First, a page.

Telemedicine Makes an Impact on Higher Ed Student Healthcare
When college students get sick, traditionally, they’ve had to trek to their university health center or a local doctor’s office for an exam. Today, however, technology is providing another option through telemedicine, which allows patients to receive care via chat or email.
Virtual treatment appears to be a growing practice; more than half (56 percent) of health executives say their organization has already implemented telemedicine technology, according to a recent survey. Of healthcare leaders who have yet to implement, 86 percent rate it as either a medium or high priority.
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Telemedicine Expands Student Access to Care
Tech-centric care is currently being offered at a number of colleges and universities, including the University of Washington Tacoma, which debuted a telemedicine option in July 2017. The university hopes this initiative will help increase the number of UW Tacoma students who benefit from its on-campus clinic, which is currently 30 percent.
To provide healthcare to students when its on-site facility is closed, the University of California, Berkeley, partnered with an external telemedicine provider to offer remote access to board-certified medical professionals via phone, tablet or computer from 5 p.m. to 8 a.m. during the week and on weekends. Students can confer with physicians about the flu, a cold or a variety of other ailments.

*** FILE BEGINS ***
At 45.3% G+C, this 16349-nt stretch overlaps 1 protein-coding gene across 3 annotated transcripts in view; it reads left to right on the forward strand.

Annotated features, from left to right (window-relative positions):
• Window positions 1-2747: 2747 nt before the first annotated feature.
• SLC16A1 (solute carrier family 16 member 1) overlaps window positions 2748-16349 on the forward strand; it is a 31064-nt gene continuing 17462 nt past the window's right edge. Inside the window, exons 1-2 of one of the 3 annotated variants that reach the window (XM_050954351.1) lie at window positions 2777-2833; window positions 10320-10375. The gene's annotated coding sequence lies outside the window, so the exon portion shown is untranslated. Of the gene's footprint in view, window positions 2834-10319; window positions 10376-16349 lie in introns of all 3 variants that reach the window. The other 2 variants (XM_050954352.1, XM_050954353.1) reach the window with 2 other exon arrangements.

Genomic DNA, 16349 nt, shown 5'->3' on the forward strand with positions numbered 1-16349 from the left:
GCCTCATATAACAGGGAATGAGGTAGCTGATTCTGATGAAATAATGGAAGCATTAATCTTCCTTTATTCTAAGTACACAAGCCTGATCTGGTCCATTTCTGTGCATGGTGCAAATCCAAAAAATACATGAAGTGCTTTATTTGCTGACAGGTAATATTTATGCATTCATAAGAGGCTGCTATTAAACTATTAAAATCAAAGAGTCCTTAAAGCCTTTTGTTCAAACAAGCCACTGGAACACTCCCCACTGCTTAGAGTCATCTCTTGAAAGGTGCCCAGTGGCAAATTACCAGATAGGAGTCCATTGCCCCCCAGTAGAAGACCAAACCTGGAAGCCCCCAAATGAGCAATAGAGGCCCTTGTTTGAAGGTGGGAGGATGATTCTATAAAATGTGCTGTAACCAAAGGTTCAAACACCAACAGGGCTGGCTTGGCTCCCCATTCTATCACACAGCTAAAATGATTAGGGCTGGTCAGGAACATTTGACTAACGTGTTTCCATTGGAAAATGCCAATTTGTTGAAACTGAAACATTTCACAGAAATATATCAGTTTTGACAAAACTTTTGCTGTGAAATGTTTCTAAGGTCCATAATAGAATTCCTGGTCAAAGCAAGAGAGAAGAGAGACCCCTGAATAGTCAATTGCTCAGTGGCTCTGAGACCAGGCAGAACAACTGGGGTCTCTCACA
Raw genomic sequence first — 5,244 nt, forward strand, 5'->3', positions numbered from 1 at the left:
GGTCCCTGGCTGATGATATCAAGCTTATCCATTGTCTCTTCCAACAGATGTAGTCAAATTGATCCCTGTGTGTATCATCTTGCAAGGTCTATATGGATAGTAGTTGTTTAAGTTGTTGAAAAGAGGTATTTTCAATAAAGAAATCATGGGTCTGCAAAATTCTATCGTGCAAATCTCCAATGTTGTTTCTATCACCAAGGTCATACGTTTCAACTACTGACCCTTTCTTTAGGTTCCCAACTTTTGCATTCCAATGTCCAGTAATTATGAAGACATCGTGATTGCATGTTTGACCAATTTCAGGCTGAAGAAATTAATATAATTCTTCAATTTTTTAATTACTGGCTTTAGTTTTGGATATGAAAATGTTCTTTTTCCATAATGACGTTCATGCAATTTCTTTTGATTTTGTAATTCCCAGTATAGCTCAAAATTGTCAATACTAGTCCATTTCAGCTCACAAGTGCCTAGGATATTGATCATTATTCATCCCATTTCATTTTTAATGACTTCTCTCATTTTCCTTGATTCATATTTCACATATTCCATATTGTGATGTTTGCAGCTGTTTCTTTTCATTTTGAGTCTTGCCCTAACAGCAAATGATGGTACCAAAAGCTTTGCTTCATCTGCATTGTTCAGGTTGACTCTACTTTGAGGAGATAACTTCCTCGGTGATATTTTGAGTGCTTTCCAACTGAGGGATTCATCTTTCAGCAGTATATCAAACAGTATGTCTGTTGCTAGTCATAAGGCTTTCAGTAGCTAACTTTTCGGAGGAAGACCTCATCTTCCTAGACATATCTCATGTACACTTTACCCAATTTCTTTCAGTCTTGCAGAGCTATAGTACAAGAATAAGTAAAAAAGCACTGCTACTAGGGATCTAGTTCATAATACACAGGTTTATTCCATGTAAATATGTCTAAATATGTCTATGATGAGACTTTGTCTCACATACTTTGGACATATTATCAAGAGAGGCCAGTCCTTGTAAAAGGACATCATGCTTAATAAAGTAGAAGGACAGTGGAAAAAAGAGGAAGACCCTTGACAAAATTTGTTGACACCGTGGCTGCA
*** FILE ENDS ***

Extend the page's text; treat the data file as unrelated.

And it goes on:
Telemedicine Adoption Is Promising, but Not Perfect
The technology can pose some challenges. Certain conditions could be difficult to diagnose remotely, and without an in-person exam, misdiagnosis is possible. Confidentiality issues can also be a concern, for example, if someone were to walk into a patient’s room without warning during a telemedicine session or overhear something from outside the room.
Despite this, telemedicine can also offer a number of advantages. Convenience is certainly a big plus for many care recipients — particularly at large campuses where the health center may be located far from where a student lives.
Telemedicine may also be able to help student health centers that are facing increased care needs.
Although the Affordable Care Act has helped reduce the number of uninsured college students, nearly 1.7 million still don't have coverage, making them the largest uninsured group in the U.S., according to a recent study. This makes students likely to utilize university-provided health services, which are often cheaper than other care options.
According to Urban Institute research, the ACA has generally increased the number of Americans who have health insurance. Subsequently, in some areas, local medical providers could be seeing a greater demand for services. Telemedicine initiatives would make it easier for students with private insurance to visit their school’s health center if they couldn’t get an appointment with an off-campus provider.
Some institutions, such as the University of Southern Mississippi, which began offering telemedicine services in 2015, have been able to successfully serve more patients by using the technology.
At Southern Miss’s Gulf Park campus, a nurse is responsible for initiating the webcam connection with a physician located at the school’s main campus in Hattiesburg, Miss. In addition to being able to see and speak with the student, the doctor can use information sent from networked otoscopes and stethoscopes on the telehealth unit to form a diagnosis and determine the best course of treatment.
Previously, the Gulf Park campus was only able to offer health and wellness services one day a week. Since instituting a telemedicine option, it has been able to significantly expand its care, increasing students’ access to medical services to four days a week.